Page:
Now, let's get to the less fun part. What I didn't like about this game can, again unfortunately, be summed up in - the game. I found it to be for the most time boring at times really awful then at some occasions quite nice. If I would put it in numbers I suppose it'd look something like this: boring - 90%, awful - 9%, nice 1%. But why? This game has received excellent remarks everywhere and for the first time in a very long time, I am completely unable to understand why (it often happens that I don't agree but that another thing all together). To begin with, the control is, in my opinion, terrible for the most part and unbearable for the remaining part. Fighting many enemies at a time isn't difficult (another aspect I will return to later) but just frustrating, this mainly due to the way the control works. As for the enemies themselves, they're pretty much the same all through the game, slightly different looks and minor changes to the way the act, but for the most part just different on the surface. Of course there are bosses and your occasional demon here and there but that makes a very small part of the game. Concerning the bosses, they're uninteresting, both in terms of design and the way they act. I'll be getting back to the bosses soon, but first I have to say something about the overall difficulty, which wasn't there. This wasn't a difficult game at all, and I really mean at all - during the first half I died three times, I didn't remember to count the number of deaths after that, so I can't say for sure but it wasn't many times more. Now back to the bosses and the way they played in terms of difficulty. When designing a boss it is important to convey information to the player as to how s/he is supposed to act to take the boss down. In Jade Empire this was pretty much non-existent. I dare say Bioware has never really made a single good boss - and not even a difficult one (if you ask me). Sure I know Serevok takes a great deal of time for many to take down and the same goes for, say Melisan, but this isn't really, in my opinion difficulty - it's bad design. The same goes for the bosses in Jade Empire. Difficulty in games cannot be put equal to having to play over and over again, that can be a part, but it's not the whole deal. Why is this? Because even though I didn't die many times fighting with the bosses in Jade Empire, I felt the same feeling that I felt when fighting Serevok (by whom I was killed a great many times). Difficulty would be more, a case of having to really stay focused and use all of your arsenal to stay alive. Or to phrase it somewhat different, to pitch a level 40 enemy versus a level 15 isn't about difficulty, whereas pitching the level 15 versus a level 19-20 would be difficulty. The other is just... annoying. And frustrating. Now over to the role-playing aspect, which isn't there... either. If you mean role-playing in terms of action role-playing. however, it's there, but it's not very good. The system they've developed is somewhat like that in Baldur's Gate: Dark Alliance, but not enough like it to be good (as it is in BG:DA). It is quite uninteresting to gain more proficiency in a certain fighting style but that could be saved by the quite impressive amount of fighting styles available, but it's not. The fighting styles are also to similar and there's too little variation (this could however be partly my fault, maybe I played it the wrong way to get full satisfaction from the number of styles). There's also a feat-like system where you gain permanent modifications to your stats, however this too has far to little variation to it to be at all interesting. Further, there's an amulet that you wear in which you can put stones that give you modifications to your stats for the period of time their in the amulet. This system works the same way as the feat-like system and is also (by now maybe not quite surprising) uninteresting. Now over to the length of the game. I suppose that approximately 20 hours (give or take) could be considered short, I won't give my personal opinion, as I just wanted it to end after 10 hours already. There's also a mini-game in Jade Empire which could have been nice, at least the addition of it is. However, it is horrible, as I fan of the "space-shooter" genre I feel insulted and I will have a hard time repressing the memory of it. If, by now you start to feel that my review is boring, perhaps a bit repetitive, easy to see what is coming and so on, just substitute my review with Jade Empire and you've got it on the spot. Last of all, the story. This is a hard one. It's delivered by actors that really seem to have no idea how to act, seriously - I could do it better and no, I can't act. At all. Not once through the whole game did I get the feeling that they were actually talking to someone (me or some other character in the game) the only thing I felt was people standing in a studio reading lines - and doing a pretty bad job at it. The whole audio part, except for the music, felt really lame and uninspired. But back to the story. It's hard to say if it's good or bad. In one way, it's fairly good - even though it was pretty easy to see what was coming through out the game, but there wasn't anything special about the story. It's the same story Bioware's told in both Baldur's Gate, Neverwinter Nights and Knights of the Old Republic and it's been told by others a million times and many of those times better than what Bioware presents in Jade Empire. Sure there are a few twists and turns but they're about as surprising as if a person came up to you and said it hurts to be hit by a train - not at all surprising that is.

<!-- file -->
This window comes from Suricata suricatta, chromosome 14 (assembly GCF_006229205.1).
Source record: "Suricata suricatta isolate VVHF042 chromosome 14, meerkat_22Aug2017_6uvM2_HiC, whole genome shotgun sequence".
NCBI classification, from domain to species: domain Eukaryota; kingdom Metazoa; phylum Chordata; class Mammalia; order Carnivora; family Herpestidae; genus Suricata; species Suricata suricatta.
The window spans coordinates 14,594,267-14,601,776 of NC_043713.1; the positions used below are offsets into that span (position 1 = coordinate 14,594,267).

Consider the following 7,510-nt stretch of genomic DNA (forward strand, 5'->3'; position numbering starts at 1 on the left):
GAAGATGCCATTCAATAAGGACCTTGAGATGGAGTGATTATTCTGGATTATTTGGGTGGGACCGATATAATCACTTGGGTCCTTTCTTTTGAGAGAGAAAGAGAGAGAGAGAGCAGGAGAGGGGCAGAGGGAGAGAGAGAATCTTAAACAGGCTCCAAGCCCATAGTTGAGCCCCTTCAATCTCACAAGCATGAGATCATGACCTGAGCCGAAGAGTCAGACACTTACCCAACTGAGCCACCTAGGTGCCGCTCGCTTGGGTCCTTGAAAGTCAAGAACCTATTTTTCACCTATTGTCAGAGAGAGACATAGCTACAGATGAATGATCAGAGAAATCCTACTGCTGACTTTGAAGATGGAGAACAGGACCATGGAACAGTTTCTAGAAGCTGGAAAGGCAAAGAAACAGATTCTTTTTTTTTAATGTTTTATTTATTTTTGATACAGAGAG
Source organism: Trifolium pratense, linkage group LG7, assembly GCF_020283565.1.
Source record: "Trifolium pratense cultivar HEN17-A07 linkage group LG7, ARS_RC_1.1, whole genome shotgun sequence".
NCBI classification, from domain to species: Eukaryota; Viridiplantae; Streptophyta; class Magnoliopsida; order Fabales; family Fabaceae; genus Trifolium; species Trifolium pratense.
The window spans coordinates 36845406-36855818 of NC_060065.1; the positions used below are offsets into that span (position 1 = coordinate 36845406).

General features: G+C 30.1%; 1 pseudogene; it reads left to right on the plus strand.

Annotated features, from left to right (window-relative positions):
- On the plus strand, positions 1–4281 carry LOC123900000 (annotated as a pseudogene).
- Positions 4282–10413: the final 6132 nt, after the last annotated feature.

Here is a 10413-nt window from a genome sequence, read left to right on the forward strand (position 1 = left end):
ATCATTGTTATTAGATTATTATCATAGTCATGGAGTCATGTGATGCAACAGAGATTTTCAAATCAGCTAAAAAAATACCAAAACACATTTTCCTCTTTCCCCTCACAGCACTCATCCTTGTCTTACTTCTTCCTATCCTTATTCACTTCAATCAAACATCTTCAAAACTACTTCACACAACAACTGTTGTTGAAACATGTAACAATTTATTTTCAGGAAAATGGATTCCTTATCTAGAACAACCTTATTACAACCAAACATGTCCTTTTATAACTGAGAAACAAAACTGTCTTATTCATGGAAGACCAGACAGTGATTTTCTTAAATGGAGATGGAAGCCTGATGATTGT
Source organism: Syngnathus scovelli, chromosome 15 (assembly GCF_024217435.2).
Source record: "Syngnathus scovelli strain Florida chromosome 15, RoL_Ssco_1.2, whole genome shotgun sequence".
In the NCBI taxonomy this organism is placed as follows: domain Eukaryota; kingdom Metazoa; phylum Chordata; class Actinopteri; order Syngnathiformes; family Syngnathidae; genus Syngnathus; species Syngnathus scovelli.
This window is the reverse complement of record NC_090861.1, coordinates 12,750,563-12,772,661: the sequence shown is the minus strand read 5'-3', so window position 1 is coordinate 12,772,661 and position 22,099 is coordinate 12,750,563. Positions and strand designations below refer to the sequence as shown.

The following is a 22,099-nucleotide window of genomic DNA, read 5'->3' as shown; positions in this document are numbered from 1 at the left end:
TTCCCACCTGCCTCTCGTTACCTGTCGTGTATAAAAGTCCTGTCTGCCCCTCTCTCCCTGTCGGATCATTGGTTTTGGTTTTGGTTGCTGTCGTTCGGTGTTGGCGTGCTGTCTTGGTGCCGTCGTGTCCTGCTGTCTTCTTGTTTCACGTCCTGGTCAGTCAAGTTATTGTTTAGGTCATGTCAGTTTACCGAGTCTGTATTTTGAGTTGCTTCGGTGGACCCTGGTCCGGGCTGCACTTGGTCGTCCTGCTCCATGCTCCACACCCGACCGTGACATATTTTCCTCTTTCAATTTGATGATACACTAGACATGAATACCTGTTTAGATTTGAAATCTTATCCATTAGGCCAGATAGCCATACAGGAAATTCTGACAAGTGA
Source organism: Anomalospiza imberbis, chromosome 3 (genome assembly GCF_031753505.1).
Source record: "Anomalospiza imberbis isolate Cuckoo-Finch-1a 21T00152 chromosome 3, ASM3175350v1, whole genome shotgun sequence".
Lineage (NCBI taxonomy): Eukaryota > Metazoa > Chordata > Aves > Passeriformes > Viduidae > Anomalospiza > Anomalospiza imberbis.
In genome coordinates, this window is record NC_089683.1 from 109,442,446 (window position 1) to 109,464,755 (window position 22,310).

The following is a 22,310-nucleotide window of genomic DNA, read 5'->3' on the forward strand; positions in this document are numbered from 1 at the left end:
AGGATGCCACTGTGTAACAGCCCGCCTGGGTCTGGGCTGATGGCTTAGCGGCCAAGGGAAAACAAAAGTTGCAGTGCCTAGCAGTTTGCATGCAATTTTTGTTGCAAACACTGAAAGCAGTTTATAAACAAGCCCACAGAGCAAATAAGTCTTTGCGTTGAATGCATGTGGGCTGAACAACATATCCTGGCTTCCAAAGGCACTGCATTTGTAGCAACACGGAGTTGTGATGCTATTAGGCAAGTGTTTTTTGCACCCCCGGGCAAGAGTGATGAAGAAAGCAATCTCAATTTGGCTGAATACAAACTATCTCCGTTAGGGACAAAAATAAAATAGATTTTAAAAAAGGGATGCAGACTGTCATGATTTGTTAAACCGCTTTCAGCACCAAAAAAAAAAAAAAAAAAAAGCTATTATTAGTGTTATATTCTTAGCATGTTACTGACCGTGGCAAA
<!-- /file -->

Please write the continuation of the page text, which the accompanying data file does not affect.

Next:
The Bottom Line